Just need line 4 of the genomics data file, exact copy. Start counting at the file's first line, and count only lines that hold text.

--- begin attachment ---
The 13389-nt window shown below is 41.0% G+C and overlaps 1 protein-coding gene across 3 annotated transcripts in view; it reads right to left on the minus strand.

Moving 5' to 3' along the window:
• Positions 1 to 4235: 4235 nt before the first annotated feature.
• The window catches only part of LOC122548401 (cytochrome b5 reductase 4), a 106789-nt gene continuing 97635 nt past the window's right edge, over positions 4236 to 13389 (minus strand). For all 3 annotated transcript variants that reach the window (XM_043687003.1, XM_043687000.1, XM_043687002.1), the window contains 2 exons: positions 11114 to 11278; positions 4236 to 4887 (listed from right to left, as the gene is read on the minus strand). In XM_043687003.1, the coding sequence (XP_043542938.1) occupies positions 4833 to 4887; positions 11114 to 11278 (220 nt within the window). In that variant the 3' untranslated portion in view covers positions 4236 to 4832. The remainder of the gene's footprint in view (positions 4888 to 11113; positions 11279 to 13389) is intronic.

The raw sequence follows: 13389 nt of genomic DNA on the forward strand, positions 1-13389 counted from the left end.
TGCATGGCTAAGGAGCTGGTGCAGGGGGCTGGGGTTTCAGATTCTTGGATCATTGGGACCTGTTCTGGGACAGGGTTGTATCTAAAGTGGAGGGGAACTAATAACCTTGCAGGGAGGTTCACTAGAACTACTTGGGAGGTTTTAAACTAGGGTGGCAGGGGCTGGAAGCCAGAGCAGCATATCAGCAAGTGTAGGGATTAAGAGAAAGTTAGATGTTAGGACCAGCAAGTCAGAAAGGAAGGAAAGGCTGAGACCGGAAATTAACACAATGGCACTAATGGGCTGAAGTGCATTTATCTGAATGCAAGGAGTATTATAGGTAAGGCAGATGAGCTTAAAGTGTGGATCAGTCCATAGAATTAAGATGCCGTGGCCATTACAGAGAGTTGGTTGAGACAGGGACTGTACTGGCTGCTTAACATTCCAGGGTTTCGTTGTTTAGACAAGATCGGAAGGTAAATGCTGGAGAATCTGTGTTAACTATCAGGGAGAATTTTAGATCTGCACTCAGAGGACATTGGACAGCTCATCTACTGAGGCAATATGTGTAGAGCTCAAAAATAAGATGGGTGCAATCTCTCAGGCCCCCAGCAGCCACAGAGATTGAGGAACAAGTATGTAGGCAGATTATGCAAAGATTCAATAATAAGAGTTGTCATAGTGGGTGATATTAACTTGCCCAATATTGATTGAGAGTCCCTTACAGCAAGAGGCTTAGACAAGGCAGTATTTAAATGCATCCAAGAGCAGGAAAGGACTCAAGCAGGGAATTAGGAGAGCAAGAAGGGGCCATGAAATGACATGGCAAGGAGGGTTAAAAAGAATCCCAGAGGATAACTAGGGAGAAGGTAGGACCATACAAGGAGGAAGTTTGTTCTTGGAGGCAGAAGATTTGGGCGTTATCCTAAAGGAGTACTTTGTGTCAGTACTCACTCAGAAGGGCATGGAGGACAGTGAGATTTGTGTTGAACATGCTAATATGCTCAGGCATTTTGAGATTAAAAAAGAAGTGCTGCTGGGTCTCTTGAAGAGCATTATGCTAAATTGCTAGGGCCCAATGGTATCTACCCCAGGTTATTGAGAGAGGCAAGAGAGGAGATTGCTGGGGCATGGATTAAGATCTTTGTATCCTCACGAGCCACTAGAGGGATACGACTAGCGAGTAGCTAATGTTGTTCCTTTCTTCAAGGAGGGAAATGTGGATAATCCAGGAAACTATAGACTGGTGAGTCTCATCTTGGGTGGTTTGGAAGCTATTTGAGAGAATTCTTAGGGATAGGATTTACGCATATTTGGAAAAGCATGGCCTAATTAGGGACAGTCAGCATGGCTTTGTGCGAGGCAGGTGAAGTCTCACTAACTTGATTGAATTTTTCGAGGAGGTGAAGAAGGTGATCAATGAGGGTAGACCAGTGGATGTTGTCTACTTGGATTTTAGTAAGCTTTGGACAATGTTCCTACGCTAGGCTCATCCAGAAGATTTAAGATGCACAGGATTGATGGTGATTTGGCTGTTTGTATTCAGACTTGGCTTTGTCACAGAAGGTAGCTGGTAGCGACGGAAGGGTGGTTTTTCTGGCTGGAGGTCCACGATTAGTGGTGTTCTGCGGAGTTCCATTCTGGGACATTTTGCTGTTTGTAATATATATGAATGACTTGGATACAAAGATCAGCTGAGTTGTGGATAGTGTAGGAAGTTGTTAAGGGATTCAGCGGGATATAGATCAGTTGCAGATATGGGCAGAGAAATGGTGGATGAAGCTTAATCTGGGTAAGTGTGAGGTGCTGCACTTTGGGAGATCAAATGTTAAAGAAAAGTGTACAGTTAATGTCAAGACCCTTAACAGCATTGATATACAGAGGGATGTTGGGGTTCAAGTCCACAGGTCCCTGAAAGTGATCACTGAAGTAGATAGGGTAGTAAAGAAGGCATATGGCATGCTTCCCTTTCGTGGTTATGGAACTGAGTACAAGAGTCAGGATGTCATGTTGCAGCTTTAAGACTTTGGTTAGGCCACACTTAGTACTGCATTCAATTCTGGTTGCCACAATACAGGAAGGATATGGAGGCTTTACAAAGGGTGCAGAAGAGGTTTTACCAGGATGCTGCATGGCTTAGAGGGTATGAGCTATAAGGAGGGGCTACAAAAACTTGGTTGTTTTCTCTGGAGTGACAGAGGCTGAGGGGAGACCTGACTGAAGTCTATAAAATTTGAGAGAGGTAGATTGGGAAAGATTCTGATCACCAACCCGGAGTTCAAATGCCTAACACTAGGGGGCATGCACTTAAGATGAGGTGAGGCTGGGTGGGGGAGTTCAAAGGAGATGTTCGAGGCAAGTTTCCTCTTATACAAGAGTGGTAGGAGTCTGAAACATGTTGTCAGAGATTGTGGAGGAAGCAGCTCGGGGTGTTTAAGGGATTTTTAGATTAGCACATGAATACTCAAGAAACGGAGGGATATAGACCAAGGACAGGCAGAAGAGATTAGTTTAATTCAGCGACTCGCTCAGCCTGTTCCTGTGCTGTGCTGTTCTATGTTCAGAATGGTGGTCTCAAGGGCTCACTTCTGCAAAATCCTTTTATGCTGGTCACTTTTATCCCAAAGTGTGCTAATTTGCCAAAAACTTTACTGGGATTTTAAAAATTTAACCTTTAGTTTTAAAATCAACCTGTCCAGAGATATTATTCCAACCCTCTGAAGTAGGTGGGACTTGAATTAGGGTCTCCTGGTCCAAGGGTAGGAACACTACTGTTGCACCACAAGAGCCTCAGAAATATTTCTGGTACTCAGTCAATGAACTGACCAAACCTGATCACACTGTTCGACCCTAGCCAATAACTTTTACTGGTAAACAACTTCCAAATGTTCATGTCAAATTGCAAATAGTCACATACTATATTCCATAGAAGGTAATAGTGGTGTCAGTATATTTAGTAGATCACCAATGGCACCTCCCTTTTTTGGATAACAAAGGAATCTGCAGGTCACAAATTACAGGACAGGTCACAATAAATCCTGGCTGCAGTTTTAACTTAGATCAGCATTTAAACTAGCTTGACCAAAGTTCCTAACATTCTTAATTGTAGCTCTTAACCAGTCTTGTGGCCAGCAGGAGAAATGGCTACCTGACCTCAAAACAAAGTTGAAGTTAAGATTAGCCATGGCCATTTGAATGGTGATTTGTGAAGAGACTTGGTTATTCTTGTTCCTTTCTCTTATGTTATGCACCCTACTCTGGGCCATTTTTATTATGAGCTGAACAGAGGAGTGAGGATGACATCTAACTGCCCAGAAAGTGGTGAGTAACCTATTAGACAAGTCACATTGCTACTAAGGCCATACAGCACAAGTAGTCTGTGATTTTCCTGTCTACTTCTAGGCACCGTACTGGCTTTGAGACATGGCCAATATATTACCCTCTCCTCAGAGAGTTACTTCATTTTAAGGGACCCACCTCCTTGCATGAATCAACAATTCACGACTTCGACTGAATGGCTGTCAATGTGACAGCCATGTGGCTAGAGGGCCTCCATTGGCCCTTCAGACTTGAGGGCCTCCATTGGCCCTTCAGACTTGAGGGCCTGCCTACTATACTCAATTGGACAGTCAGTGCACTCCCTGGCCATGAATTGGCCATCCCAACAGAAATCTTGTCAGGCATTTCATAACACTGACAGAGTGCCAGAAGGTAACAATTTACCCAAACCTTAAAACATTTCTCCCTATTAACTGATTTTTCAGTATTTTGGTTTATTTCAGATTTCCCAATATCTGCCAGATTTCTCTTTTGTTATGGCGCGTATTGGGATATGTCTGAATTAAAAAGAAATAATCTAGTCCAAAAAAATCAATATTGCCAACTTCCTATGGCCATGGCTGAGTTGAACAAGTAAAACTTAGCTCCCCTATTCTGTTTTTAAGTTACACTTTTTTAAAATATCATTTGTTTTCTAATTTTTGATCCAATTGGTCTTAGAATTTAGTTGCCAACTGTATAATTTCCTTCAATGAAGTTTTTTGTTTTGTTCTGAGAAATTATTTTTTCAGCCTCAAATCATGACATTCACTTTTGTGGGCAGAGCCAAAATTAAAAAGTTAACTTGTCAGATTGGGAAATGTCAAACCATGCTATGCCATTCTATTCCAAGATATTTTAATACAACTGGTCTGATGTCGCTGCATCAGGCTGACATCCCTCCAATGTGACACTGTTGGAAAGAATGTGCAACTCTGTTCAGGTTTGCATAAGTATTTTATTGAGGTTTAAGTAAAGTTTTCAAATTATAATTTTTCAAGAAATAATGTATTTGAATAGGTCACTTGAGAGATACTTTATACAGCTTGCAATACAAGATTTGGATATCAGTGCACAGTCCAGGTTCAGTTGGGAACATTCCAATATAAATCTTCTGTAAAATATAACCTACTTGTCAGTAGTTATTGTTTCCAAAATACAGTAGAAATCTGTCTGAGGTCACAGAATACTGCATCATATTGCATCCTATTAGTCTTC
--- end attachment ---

• The window catches only part of LOC122548401 (cytochrome b5 reductase 4), a 106789-nt gene continuing 97635 nt past the window's right edge, over positions 4236 to 13389 (minus strand). For all 3 annotated transcript variants that reach the window (XM_043687003.1, XM_043687000.1, XM_043687002.1), the window contains 2 exons: positions 11114 to 11278; positions 4236 to 4887 (listed from right to left, as the gene is read on the minus strand). In XM_043687003.1, the coding sequence (XP_043542938.1) occupies positions 4833 to 4887; positions 11114 to 11278 (220 nt within the window). In that variant the 3' untranslated portion in view covers positions 4236 to 4832. The remainder of the gene's footprint in view (positions 4888 to 11113; positions 11279 to 13389) is intronic.